Events Calendar

YINS Distinguished Lecturer: Hamed Hassani (UPenn)

YINS Distinguished Lecturer: Hamed Hassani (UPenn)

Event time: 
Wednesday, October 25, 2017 - 12:00pm to 1:30pm
Location: 
Yale institute for Network Science See map
17 Hillhouse Avenue, 3rd floor
New Haven, CT 06511
Event description: 

“K-Means: A Nonconvex Problem with Fast and Provable Algorithms”

Speaker: Hamed Hassani
Assistant Professor of Electrical and Systems Engineering at the University of Pennsylvania

Abstract: Non-convex optimization problems are ubiquitous and arise in many modern applications of statistics and machine learning. It is well known that finding a local optimum of a non-convex problem is NP-hard in general, and hence, most of the non-convex optimization procedures can only ensure convergence to stationary points without any guarantees. In some exceptional cases, such as K-means clustering, the geometric structure of the problem can be exploited to design efficient algorithms with guarantees on the quality of the solution. Such a geometric structure is usually captured in the “seeding” step of K-means algorithms. Seeding - the task of finding initial cluster centers - is critical in obtaining high-quality clusterings for K-Means. In this talk, I will discuss fast and scalable seeding methods that produce provably good clusterings without any assumptions on the data. I will then demonstrate analytically that such methods allow for a favourable trade-off between solution quality and computational cost, speeding up the state-of-the-art algorithms by up to several orders of magnitude. I will conclude with discussing experimental results and future directions.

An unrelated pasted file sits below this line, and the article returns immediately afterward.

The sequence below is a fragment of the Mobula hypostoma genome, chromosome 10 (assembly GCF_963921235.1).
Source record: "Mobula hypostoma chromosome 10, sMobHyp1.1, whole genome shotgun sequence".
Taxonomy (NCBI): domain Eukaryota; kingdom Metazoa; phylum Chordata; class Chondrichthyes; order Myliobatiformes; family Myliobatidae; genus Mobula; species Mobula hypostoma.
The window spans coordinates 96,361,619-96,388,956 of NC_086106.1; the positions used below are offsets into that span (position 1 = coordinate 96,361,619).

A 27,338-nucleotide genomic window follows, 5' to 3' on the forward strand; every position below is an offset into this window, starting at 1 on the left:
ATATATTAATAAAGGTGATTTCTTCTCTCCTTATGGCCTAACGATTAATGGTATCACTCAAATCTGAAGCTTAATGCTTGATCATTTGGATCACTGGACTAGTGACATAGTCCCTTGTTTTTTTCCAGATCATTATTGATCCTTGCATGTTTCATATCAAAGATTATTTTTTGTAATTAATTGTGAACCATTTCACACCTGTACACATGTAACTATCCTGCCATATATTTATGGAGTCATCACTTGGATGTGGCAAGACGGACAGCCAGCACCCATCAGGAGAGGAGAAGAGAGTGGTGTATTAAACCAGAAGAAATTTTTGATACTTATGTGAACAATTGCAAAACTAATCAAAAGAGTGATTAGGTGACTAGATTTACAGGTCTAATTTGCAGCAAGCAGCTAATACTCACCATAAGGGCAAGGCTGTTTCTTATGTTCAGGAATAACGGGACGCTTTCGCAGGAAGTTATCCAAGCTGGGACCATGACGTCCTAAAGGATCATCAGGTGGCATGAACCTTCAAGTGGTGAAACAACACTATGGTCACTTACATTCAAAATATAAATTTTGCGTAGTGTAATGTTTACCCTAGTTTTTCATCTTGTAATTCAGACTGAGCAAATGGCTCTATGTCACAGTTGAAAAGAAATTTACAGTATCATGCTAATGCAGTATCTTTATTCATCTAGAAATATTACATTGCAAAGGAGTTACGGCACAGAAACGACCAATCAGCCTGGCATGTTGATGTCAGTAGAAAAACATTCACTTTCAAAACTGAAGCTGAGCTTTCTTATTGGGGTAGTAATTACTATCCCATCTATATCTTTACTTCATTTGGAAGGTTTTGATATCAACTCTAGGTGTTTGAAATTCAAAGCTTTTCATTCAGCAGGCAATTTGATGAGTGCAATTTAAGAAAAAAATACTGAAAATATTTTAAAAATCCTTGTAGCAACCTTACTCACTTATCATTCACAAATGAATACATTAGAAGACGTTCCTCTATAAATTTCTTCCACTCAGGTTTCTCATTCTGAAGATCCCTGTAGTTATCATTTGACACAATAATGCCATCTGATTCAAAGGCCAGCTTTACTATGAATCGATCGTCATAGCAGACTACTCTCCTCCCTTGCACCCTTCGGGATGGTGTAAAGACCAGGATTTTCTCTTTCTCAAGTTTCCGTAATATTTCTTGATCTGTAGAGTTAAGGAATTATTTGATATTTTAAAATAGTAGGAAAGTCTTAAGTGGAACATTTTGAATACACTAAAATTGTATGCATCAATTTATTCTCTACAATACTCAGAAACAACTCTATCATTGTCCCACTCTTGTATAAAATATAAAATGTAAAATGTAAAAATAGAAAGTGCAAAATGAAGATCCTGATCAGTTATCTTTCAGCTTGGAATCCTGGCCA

Bio: Hamed Hassani is currently an assistant professor of Electrical and Systems Engineering department at the University of Pennsylvania. Prior to that, he was a research fellow at Simons Institute for the Theory of Computing (UC Berkeley), and a post-doctoral researcher in the Computer Science department at ETH Zurich. He received a Ph.D. degree in Computer and Communication Sciences from EPFL, Lausanne. Hamed’s fields of interest include information theory, machine learning, and theory and applications of graphical models. He is the recipient of the 2014 IEEE Information Theory Society Thomas M. Cover Dissertation Award. His co-authored paper at ISIT 2015 received the IEEE Jack Keil Wolf ISIT Student Paper Award.

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